Forest Fire Protection Jobs
Forest lands represent large monetary values for the owners, whether they are private or public.
Forest fires put a substantial investment of trees, habitat, buildings and human lives at risk every year. Fire protection personnel are necessary to manage forest firefighting operations to protect that investment. This heading deals with personnel roles involved with managing fire protection services, as opposed to the actual forest fighters. Information on those personnel can be found under a different reforestation support page.
The forest protection or fire control officer is responsible for developing and managing forest fire programs in their respective areas. They are involved in all aspects of fire control, including preparedness, detection, prevention, suppression and management.
On the management end, the officer is required to ensure an area is capable of handling forest fires, beginning with managing rosters of available and necessary firefighting staff. In terms of action, the officer is generally in charge of fire control action during actual fires. Fire prevention jobs include monitoring and controlling accidental wildfires and using prescribed burns to manage the risk of forest fires. Finally, the officer works with law enforcement officials to enforce forest fire laws and educate the public on these laws.
Many positions for beginning officers are seasonal, typically running from June through September.
Obtaining a seasonal position is usually the first step towards filling permanent positions. The seasonal positions have typical earnings of $2,000 to $3,000 each month, while permanent positions range between $30,000 and $50,000. Typical education requirements include a diploma from an accredited forest technical school, along with fire certification for the specific employment area. A valid driver’s license and an acceptable driving record are required for this position. Otherwise, hiring companies generally look for candidates who have experience in managing wildfires.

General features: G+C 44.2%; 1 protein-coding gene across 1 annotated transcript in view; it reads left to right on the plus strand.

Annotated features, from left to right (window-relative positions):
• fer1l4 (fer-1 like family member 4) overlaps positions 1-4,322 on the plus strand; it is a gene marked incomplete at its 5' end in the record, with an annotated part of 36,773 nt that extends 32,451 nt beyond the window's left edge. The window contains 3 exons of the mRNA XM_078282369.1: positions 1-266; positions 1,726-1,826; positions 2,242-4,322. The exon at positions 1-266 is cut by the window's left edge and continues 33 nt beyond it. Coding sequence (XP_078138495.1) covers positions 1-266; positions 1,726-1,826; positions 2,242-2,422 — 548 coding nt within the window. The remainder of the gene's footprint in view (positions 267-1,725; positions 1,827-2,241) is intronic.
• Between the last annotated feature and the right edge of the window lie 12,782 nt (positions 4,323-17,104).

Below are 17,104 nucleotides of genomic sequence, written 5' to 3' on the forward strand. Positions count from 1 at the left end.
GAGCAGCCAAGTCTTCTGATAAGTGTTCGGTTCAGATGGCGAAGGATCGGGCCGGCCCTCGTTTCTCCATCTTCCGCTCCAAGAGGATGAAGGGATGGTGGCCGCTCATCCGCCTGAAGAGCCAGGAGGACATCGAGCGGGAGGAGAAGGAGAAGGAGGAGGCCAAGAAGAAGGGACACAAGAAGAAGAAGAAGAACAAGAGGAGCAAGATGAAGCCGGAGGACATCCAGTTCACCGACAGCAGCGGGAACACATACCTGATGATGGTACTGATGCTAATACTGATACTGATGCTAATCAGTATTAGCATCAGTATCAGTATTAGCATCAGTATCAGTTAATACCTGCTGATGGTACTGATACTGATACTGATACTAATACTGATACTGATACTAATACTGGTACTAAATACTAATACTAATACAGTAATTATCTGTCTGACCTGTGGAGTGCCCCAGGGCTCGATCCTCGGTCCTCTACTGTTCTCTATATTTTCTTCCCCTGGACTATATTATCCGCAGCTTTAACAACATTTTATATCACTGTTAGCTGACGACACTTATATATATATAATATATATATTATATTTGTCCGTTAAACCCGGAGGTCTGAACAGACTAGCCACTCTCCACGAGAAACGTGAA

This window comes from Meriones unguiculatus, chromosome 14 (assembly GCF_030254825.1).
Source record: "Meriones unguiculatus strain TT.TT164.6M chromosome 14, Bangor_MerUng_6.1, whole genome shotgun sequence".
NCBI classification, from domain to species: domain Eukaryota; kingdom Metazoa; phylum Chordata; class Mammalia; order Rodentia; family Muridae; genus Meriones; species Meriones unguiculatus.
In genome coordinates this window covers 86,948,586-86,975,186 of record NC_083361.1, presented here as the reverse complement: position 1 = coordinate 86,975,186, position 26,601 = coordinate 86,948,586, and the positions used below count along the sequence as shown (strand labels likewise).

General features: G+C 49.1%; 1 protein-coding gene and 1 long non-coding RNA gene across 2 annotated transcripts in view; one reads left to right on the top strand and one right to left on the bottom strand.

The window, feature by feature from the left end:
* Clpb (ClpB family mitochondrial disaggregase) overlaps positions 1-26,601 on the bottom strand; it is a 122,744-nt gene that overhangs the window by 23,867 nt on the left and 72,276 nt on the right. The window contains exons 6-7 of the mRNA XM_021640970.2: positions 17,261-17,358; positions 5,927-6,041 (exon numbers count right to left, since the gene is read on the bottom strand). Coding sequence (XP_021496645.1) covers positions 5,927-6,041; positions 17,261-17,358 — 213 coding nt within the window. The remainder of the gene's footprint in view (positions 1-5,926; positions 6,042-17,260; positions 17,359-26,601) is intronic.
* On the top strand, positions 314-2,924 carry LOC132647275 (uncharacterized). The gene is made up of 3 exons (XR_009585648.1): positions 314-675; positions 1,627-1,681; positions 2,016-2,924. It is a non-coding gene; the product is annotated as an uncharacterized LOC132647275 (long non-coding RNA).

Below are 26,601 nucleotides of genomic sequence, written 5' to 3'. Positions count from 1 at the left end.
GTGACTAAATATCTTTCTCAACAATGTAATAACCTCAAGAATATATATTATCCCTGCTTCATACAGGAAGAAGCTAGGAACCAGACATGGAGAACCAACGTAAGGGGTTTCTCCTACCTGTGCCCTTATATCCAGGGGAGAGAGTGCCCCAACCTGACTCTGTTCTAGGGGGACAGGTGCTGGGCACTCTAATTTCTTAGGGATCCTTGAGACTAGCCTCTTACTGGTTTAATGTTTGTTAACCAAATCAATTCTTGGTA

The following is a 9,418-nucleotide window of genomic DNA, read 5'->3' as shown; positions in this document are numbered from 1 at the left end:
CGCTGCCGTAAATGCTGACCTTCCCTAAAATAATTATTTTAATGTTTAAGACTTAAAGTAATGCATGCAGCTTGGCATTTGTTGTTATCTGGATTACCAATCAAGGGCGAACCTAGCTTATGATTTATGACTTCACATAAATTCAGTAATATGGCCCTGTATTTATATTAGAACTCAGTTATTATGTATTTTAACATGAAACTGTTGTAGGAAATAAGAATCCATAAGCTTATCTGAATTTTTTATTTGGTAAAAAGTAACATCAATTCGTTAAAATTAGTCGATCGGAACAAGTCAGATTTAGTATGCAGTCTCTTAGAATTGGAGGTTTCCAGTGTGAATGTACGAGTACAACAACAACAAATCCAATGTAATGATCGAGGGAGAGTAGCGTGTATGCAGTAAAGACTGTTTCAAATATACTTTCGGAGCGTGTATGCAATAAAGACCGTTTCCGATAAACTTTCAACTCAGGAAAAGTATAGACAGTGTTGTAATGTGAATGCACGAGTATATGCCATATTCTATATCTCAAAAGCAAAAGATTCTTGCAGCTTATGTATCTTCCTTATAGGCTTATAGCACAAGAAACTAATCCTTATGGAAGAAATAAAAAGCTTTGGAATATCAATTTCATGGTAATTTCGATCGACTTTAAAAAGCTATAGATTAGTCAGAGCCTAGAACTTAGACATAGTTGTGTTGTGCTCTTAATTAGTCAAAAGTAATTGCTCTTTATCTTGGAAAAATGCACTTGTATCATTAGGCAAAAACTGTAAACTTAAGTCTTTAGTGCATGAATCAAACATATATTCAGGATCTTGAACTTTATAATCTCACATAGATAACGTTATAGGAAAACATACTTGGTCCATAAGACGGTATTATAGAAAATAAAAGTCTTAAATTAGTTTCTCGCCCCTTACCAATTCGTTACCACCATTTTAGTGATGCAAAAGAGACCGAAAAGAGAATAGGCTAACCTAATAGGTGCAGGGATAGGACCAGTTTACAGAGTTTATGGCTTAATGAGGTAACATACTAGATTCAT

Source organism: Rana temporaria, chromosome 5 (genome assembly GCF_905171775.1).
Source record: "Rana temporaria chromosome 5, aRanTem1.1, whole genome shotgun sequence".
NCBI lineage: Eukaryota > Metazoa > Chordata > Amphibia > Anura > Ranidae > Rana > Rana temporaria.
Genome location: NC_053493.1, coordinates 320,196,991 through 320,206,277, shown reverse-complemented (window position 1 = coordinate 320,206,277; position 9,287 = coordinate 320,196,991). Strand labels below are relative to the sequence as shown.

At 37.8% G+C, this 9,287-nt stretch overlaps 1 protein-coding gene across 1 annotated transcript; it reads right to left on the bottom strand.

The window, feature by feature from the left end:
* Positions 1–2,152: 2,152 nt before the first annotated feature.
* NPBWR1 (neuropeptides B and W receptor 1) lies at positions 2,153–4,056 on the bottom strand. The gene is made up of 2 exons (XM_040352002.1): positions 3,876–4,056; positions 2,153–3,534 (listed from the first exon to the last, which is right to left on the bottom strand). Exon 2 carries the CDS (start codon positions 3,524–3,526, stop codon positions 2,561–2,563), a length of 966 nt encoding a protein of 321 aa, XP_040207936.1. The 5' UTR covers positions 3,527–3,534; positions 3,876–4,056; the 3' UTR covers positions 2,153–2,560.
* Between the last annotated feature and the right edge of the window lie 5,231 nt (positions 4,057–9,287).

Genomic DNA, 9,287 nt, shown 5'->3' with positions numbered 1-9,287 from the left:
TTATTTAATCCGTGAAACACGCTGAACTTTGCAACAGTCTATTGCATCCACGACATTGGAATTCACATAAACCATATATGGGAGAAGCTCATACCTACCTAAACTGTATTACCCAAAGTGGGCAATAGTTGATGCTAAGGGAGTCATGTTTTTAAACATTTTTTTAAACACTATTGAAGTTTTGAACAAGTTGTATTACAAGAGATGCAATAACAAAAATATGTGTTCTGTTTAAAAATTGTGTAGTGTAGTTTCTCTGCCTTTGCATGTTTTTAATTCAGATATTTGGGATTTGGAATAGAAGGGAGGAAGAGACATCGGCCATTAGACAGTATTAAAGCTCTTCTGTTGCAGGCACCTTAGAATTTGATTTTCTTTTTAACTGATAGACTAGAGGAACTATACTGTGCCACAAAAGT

Being a fire protection officer is not an easy job. The officer must be able to work consecutive days of long periods of strenuous physical activity in extreme heat and smoke conditions. Fires are unpredictable, so the fire protection officer must be able to respond at a moment’s notice, ready to perform a range of activities in difficult terrain and all types of weather conditions.
Another position is the fire weather forecaster, which is responsible for providing information to assist with wildfire prevention and preparedness. Using the latest meteorology technology, the forecaster provides any weather-related information to fire control teams to allow them to make the best decisions possible. The position is usually permanent, but seasonal, with the majority of the work occurring between April and September, which is the typical wildfire season. Pay scales center around $20 per hour. The position requires a bachelor’s degree in meteorology or a related field.